John Ballam’s Forthcoming Novel Blends Fiction, Family History

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No one could accuse Dr John Ballam of being an underachiever. As well as holding down a day job as Director of the Undergraduate Diploma in Creative Writing at the Department for Continuing Education, he has published two collections of poetry, six stage plays, one novel and a number of academic works – and he also works as a script writer and editor. His most ambitious project yet, a second novel that comes in at a thumping 600 pages, will be published at the end of this year.

The Mary House, which took Dr Ballam a year to research and then another year to write, is set in the Blue Ridge Mountains in Western Maryland, the area where he grew up.

The story takes place in 1963-64 and concerns a fictional American novelist called Mary White whose husband has killed himself, and whose son, in response to his father’s death, enlists for the Vietnam war and goes missing in action. Mary decides to start a new life, so buys a big old house with slave quarters. ‘The shape of the novel is her diary while the house is being renovated,’ Dr Ballam explains.  Grieving her dead husband, and preoccupied with her son’s disappearance, she also writes stories, which are interwoven with the main narrative. ‘All of the stories pick up local themes and also they're manifesting what's on her mind while she's experiencing all that. So it's a kind of a recovery of from grief.’

Telling the women’s stories

The ‘Mary House’ is based on a house that has been in his family for five generations, and he realised he wanted to tell the story of the women who had lived in the house.

‘There are three storytellers for Mary's stories: there's a version of herself, there's a version of the African-American slave who lived in the house before her and there was also a Catoctin American woman, a Native American, who was, depending on your point of view, either rescued or abducted by the family who took her in. So in a way they are telling stories of women's lives over about 200 years.’ To make the book as authentic as possible, when he was working on it he read ‘nothing but fiction by female writers to see what is different about the way women tell stories.’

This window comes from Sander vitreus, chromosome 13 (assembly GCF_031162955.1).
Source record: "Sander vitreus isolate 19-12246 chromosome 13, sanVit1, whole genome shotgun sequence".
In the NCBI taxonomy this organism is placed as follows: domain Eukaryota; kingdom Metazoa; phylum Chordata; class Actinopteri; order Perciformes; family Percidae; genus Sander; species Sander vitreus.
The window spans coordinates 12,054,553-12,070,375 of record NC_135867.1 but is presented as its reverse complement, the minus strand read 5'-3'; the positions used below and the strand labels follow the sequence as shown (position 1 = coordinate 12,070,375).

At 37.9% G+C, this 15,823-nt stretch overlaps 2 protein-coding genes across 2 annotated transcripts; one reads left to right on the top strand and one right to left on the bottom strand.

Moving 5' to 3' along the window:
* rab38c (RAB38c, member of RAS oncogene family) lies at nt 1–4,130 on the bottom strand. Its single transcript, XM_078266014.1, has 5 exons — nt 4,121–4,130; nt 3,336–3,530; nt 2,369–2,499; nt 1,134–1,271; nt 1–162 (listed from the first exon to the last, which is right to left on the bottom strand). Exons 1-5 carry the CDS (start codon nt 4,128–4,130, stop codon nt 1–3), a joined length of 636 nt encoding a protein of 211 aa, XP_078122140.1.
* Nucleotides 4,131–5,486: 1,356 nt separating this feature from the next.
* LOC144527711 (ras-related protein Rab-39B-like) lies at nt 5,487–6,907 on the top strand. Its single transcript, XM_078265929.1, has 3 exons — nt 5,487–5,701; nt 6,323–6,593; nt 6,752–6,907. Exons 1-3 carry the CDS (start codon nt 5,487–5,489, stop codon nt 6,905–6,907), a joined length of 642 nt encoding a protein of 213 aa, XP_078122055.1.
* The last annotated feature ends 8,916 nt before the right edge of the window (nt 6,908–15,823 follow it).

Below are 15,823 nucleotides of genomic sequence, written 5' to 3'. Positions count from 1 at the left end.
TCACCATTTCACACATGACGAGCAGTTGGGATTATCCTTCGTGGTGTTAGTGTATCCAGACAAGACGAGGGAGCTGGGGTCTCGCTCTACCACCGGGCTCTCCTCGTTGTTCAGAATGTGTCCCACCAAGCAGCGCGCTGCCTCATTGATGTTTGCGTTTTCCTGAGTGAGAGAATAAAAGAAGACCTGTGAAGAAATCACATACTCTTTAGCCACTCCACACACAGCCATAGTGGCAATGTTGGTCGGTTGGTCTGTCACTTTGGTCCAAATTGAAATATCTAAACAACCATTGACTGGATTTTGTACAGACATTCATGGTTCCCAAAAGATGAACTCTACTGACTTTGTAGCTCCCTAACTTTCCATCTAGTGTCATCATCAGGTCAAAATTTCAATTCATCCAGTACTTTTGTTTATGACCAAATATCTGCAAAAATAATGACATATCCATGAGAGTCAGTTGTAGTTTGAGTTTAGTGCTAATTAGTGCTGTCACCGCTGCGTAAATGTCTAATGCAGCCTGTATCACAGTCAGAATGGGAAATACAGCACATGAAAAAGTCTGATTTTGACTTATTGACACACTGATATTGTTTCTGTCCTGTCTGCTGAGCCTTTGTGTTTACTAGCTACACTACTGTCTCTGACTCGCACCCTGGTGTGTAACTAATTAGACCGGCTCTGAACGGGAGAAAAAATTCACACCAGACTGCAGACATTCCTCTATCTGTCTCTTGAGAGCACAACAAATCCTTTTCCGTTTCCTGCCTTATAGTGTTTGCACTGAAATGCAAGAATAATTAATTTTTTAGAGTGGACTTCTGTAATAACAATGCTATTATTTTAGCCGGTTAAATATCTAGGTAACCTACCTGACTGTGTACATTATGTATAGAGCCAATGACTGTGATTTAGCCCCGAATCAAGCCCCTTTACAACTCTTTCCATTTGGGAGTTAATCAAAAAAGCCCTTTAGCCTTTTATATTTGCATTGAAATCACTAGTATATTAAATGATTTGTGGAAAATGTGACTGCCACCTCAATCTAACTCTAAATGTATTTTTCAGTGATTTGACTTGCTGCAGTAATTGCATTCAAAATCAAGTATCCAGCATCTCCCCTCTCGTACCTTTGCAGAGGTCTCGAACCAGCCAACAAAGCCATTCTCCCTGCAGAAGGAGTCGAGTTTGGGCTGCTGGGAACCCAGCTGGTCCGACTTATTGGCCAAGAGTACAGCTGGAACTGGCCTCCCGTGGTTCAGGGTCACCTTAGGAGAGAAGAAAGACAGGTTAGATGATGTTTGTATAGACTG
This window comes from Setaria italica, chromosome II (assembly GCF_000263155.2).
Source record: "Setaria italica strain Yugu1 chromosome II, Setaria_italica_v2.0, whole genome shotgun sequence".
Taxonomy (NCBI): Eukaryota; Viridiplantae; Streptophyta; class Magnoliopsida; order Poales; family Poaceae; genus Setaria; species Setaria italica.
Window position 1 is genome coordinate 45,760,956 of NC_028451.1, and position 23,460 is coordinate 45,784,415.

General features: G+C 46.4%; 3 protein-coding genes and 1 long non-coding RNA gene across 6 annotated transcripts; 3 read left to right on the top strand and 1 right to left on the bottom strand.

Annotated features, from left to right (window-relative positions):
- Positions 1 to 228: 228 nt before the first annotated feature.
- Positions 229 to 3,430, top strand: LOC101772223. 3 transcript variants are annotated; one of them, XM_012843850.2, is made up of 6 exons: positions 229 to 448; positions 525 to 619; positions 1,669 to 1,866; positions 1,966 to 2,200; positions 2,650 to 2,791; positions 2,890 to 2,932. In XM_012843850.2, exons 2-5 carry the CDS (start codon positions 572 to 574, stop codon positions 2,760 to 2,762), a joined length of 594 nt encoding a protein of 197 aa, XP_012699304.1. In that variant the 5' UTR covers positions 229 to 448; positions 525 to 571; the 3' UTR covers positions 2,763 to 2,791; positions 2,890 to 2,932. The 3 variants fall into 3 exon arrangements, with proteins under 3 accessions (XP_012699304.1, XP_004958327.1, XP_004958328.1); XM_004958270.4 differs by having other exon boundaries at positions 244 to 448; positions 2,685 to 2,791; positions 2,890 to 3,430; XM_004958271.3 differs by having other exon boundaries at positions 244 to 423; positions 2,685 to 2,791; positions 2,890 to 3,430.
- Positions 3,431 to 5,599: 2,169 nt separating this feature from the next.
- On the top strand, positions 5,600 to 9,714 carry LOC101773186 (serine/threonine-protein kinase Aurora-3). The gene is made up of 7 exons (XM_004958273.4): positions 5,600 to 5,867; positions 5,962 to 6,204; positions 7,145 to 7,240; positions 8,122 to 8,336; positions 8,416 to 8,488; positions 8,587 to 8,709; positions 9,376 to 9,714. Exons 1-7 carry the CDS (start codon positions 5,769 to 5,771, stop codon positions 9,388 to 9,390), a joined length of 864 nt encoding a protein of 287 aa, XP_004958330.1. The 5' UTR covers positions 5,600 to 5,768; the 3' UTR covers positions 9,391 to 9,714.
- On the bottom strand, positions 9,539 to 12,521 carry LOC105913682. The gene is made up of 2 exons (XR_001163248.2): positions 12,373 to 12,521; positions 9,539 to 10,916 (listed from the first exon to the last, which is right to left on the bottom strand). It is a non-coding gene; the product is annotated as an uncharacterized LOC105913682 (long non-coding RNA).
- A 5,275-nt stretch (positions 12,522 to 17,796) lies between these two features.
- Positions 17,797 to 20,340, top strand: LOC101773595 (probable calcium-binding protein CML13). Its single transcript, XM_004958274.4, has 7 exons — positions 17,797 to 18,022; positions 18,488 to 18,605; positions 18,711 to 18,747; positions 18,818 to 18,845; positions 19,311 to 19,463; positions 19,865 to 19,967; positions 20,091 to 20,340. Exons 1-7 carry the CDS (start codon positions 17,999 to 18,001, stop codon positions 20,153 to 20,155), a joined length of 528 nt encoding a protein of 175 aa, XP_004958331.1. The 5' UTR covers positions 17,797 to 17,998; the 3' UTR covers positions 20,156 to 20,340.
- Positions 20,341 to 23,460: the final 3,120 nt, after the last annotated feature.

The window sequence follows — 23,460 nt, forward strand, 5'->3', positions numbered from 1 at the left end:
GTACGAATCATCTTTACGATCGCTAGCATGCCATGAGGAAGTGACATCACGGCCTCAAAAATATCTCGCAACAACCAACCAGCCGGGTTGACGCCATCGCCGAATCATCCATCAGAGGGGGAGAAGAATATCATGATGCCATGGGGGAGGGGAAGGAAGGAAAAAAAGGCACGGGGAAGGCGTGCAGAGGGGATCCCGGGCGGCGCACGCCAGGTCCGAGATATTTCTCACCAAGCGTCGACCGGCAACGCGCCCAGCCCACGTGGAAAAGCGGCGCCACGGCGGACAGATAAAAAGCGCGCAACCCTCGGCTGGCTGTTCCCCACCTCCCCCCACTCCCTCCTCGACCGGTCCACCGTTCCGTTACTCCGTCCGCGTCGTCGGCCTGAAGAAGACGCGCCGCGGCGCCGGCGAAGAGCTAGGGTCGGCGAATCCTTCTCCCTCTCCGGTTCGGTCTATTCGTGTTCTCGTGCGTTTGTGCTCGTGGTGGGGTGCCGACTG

Extensive research means that every geographical and historical detail is as accurate as he can make it. ‘I spent a long time reading everything – customs and history and legends and folklore to do with the local indigenous Americans as well as dozens, if not hundreds, of slave narratives, and all the strange peculiarities about it. The Civil War features in it, but it's not the big battles war. It’s things you don't think about, like American roads full of refugees or churches bathed in blood from the wounded.’

Dr Ballam’s earlier, best-selling memoir, The Road to Harmony: an Appalachian Childhood, was about growing up Western Maryland and his first novel, The Toymaker, was set in the same region.

Because he grew up in the area, the geography came more easily, but he checked some details with his mother, who has lived there all her life and could remember, for example, where a particular trolley stop was 50 years ago.

The lens of distance

Dr Ballam has now lived in the UK for 30 years. How does that affect his writing about his home country?

‘I think there’s no way to tell a story without establishing some sort of perspective on it,’ he says. ‘And I think like James Joyce leaving Ireland and never writing anything else, in a sense that’s what it feels like: it’s a difference of time, difference of space that gives you an angle.’

As someone who has written plays, film scripts and poetry as well as novels, Dr Ballam is nothing if not versatile. Does he have a favourite? ‘In a perfect world, I suppose I would have Alan Ayckbourn's life. I'd like to work on other people's plays for most of the year and then do one of my own at the same time. Failing that, I do love prose fiction, especially if it's got a real passion of the writer in it.’

Despite being a prolific writer, Dr Ballam still enjoys teaching creative writing classes.

‘I think they cross-fertilise,’ he says. ‘I think it's stimulating for students to know that the tutor faces the same blank page they face, that you still have to give it to somebody and say, “Am I making sense here?” And you also learn from other people – I'm constantly preparing classes and thinking, “Here's an interesting way to do it,” so I think the two are really interdependent. I don't know that you should teach writing without writing.’

He feels lucky, he adds, to come into contact with so many ‘extraordinary’ students: ‘It's a very stimulating environment. I'm deeply grateful for the opportunity to be part of this.’

 

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Published 4 February 2019